Congress failed America by playing politics with Homeland Security DepartmentBy Lowman S. Henry
It is the biggest restructuring of the federal government in over 50 years. The Department of Homeland Security has been created in the wake of the most deadly attack on American soil by a foreign enemy in our nation's history.
The fact it has taken a year and two months to get the job done speaks volumes about the inefficiency of our federal government. One would think in the wake of a tragedy on the scale of the September 11, 2002 attacks our federal lawmakers would move quickly. They did not.
Fortunately, the executive branch, under the leadership of Commander-in-Chief George W. Bush did move quickly. He unleashed the "lightening swift sword" of the American Military to rout al-Qaida in Afghanistan. Diplomat George W. Bush has also assembled an international coalition to put Saddam Hussein on the defensive. And, he has positioned the United States for decisive military action against that nation's terror-sponsoring regime.
But, here at home, the response to the attack on America faltered. After a brief ceasefire, Congress again returned to its blatantly partisan ways, bottling up the President's proposal to combine some 22 agencies and 170,000 federal employees into one Department of Homeland Security.
This isn't the first time in our nation's history such an action was needed. Early in the last century the old Department of War proved incapable of providing the type of coordinated national defense effort needed to meet the challenges of the day, so the Department of Defense was formed.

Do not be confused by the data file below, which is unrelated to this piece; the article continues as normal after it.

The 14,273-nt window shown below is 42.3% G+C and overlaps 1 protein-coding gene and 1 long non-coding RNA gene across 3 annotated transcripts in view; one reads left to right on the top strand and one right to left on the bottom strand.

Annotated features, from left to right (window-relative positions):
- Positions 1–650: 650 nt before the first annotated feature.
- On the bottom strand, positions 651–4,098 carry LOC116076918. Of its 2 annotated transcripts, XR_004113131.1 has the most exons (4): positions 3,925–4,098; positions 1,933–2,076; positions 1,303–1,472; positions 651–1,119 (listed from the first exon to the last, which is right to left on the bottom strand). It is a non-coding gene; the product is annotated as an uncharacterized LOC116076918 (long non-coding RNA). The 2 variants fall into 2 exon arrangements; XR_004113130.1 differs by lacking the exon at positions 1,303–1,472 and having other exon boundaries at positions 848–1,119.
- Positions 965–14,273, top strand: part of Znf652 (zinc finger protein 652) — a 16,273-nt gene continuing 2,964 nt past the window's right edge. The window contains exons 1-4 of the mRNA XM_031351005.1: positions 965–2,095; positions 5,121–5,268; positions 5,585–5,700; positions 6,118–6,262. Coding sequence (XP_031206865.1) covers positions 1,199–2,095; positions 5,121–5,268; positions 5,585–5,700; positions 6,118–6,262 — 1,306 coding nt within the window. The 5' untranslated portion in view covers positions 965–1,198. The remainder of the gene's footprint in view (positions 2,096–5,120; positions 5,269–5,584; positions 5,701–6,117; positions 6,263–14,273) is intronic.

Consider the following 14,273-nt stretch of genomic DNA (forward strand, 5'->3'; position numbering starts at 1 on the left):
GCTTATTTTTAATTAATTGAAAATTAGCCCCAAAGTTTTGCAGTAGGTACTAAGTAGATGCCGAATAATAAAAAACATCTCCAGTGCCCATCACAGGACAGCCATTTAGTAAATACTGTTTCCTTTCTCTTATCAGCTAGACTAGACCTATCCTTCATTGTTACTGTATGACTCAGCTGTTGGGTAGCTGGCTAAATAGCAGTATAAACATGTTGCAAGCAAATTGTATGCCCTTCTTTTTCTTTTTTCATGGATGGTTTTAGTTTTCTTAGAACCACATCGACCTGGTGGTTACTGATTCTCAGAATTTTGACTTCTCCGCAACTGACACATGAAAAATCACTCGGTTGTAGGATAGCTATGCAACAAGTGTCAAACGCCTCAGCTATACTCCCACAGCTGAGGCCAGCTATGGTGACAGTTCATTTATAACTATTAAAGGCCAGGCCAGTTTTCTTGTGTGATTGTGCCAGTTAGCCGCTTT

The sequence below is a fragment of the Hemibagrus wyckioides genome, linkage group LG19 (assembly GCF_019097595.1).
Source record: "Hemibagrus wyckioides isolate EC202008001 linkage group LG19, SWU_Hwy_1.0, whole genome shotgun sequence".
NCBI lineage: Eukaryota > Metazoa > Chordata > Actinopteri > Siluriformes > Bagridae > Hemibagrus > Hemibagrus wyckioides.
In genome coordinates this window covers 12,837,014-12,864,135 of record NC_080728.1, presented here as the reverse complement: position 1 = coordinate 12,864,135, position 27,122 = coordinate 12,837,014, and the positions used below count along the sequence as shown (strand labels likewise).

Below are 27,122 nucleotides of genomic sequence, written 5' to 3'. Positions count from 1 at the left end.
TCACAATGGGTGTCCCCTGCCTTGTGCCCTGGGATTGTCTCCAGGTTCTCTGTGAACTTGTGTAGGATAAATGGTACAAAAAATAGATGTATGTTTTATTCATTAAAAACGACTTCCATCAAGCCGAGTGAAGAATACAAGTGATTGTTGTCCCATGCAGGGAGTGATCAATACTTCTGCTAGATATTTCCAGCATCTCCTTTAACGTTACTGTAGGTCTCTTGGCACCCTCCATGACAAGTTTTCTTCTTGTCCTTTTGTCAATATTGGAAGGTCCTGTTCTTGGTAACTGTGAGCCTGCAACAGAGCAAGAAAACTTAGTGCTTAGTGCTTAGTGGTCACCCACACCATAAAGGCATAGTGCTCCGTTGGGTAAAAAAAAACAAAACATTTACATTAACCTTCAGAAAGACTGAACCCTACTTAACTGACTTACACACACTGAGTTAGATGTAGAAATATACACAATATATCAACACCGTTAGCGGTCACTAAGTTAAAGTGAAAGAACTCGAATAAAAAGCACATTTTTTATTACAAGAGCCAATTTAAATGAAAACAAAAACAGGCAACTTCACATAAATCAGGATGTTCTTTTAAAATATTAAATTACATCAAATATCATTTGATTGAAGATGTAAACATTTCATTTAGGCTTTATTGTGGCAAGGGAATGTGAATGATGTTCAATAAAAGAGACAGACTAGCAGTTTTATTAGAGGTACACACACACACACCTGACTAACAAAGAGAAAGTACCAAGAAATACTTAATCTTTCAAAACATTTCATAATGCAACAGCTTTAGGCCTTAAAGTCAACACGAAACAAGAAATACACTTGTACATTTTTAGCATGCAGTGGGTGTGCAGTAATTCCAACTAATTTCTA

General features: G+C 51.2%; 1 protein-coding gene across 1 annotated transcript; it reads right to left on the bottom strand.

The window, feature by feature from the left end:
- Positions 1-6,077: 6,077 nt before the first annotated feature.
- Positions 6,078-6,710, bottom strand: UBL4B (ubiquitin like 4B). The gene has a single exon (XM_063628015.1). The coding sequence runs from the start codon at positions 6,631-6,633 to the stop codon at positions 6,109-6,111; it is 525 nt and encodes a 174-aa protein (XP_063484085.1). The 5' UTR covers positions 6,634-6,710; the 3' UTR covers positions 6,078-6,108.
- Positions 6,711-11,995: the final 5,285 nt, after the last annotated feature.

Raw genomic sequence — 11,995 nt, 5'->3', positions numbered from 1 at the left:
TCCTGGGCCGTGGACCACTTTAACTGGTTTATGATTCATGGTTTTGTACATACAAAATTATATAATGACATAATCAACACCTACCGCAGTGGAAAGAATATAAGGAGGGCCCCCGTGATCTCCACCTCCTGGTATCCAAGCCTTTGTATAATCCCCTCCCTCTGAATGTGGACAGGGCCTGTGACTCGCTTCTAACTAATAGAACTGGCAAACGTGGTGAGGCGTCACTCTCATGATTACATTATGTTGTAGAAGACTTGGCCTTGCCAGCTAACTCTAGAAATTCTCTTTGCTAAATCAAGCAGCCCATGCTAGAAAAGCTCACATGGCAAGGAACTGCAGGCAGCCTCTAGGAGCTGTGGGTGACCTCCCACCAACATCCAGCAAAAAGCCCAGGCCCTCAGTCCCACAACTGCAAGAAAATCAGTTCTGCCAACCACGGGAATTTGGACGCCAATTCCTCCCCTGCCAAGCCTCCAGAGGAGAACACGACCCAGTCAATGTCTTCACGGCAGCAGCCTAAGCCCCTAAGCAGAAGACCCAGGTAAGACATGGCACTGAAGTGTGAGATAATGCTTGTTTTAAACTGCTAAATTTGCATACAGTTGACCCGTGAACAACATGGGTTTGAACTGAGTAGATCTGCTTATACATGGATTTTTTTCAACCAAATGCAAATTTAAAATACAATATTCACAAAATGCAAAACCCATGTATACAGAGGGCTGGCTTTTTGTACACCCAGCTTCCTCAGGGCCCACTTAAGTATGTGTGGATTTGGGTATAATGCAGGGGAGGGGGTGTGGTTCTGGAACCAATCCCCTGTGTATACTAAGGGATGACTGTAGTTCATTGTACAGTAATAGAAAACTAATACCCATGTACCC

When the history of America's war on terrorism is written there will be many heroes: starting with the brave firefighters, police officers, and emergency services workers at the three terrorist attack sites, and continuing with the brave men and women of our military who are fighting the battle overseas. But, history will also record that the U.S. Congress, specifically the Democrat-controlled Senate, was not up to meeting the challenge at home.
Senate Minority Leader Trent Lott had it right when he said: "The terrorists are not going to wait for a process that goes on days, weeks, or months. We need to get this done, and we need to get it done now."
President Bush's move to create the Department of Homeland Security was held hostage to labor interests in Congress until the American public, fed up with the inaction and political jockeying, handed Bush an almost unprecedented mid-term Congressional election victory. Congress finally got the message, and within two weeks the job was done.
Creation of the new department, hailed by President Bush as "an historic and bold step forward to protect the American people" is, however, only the beginning of a massive restructuring effort. Homeland Security Director Tom Ridge has been working for months on a plan to guide creation of the new agency, and he should be given wide latitude to do so.
In addition to the good news that Congress has finally acted on homeland security comes the additional welcome word that Ridge is President Bush's choice to head the new department. The former Pennsylvania Governor, initially dismissed by Washington wags as not up to the task, has proven himself capable. He applied the same talents for organization and leadership in the nation's capital that he displayed during his successful tenure in Harrisburg.
It is an honor for the Keystone State to have one of our own elevated to the President's cabinet. Given the serious nature of his task, we all have a vested interest in his success.
Ridge's confirmation to the cabinet, along with budget and turf battles lie ahead. But a major step toward ensuring the security of Americans at home has been taken in Washington. Let us hope the new Congress, the Senate in particular, fares better than the old at putting aside partisan interest and concentrates on doing the urgent business of the people.
(Lowman Henry is Chairman &
CEO of the Lincoln Institute of Public Opinion Research, Inc., a Harrisburg-based
non-profit, educational foundation. His Keystone Commentaries are heard
statewide on Lincoln Radio Journal.)